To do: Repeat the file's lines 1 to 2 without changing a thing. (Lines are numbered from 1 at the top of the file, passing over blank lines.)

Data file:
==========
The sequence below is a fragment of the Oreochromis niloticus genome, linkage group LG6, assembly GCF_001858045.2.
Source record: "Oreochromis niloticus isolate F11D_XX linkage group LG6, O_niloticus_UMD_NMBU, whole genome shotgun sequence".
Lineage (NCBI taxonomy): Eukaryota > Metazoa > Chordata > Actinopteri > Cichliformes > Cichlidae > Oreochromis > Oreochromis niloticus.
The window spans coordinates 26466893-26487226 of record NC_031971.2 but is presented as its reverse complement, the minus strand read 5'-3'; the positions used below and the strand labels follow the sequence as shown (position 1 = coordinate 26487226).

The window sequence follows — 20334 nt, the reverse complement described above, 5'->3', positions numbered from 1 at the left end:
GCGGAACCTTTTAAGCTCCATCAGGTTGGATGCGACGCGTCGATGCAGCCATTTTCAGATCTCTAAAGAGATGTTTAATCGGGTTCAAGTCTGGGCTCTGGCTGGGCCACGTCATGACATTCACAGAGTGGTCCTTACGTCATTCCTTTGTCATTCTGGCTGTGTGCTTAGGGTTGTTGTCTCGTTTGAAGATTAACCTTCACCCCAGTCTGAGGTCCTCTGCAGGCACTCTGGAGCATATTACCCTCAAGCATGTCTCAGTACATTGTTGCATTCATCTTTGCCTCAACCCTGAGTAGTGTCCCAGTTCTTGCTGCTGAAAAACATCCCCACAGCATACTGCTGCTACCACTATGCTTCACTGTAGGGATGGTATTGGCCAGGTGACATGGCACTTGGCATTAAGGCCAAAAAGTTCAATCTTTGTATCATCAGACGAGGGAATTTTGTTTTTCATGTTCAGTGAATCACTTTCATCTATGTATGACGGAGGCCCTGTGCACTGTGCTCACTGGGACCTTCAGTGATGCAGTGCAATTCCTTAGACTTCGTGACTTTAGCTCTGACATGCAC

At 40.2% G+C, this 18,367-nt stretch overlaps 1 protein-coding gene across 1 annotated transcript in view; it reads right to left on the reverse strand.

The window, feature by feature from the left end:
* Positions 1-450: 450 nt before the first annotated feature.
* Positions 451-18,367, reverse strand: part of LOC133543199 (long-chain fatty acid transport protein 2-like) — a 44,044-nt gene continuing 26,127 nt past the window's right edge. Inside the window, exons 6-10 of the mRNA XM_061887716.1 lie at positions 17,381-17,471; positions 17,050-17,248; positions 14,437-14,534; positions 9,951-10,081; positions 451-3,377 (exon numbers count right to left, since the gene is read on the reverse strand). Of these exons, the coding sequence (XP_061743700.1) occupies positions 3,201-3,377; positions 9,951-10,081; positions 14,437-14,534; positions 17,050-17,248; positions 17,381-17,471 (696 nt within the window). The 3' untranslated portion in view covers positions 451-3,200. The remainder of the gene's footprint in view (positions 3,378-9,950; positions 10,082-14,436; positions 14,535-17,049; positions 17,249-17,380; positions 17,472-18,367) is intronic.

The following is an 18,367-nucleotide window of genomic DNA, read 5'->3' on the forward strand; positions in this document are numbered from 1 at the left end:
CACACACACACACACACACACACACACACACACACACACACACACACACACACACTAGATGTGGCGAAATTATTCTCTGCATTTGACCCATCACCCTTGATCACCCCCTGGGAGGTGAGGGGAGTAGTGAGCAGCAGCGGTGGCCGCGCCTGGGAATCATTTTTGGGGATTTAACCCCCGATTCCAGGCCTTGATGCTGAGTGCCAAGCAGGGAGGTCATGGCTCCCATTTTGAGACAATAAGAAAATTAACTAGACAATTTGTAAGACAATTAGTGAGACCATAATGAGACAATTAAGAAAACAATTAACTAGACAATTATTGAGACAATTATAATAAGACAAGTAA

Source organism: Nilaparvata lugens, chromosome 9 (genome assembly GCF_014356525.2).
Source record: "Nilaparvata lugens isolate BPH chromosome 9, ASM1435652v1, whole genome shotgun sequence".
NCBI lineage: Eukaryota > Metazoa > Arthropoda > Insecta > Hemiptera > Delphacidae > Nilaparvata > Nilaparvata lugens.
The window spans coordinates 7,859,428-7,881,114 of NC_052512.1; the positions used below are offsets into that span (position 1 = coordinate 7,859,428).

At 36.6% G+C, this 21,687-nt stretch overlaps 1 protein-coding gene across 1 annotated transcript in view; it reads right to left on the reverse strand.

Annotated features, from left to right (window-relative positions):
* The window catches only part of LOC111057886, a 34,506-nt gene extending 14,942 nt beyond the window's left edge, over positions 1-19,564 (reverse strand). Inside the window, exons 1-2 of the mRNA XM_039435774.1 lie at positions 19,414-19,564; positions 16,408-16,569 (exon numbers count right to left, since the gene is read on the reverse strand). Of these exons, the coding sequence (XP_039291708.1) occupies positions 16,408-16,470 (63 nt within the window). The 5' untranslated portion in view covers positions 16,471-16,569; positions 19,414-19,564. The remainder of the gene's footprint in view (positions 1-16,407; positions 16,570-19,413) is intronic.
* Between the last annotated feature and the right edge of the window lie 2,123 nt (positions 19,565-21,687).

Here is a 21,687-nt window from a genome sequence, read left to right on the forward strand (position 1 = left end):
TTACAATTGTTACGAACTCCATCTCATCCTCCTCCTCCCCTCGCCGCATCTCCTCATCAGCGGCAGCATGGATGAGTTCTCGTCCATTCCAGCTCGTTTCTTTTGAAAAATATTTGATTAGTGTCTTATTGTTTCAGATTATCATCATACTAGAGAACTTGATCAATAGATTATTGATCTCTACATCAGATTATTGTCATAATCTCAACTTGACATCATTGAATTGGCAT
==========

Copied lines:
The sequence below is a fragment of the Oreochromis niloticus genome, linkage group LG6, assembly GCF_001858045.2.
Source record: "Oreochromis niloticus isolate F11D_XX linkage group LG6, O_niloticus_UMD_NMBU, whole genome shotgun sequence".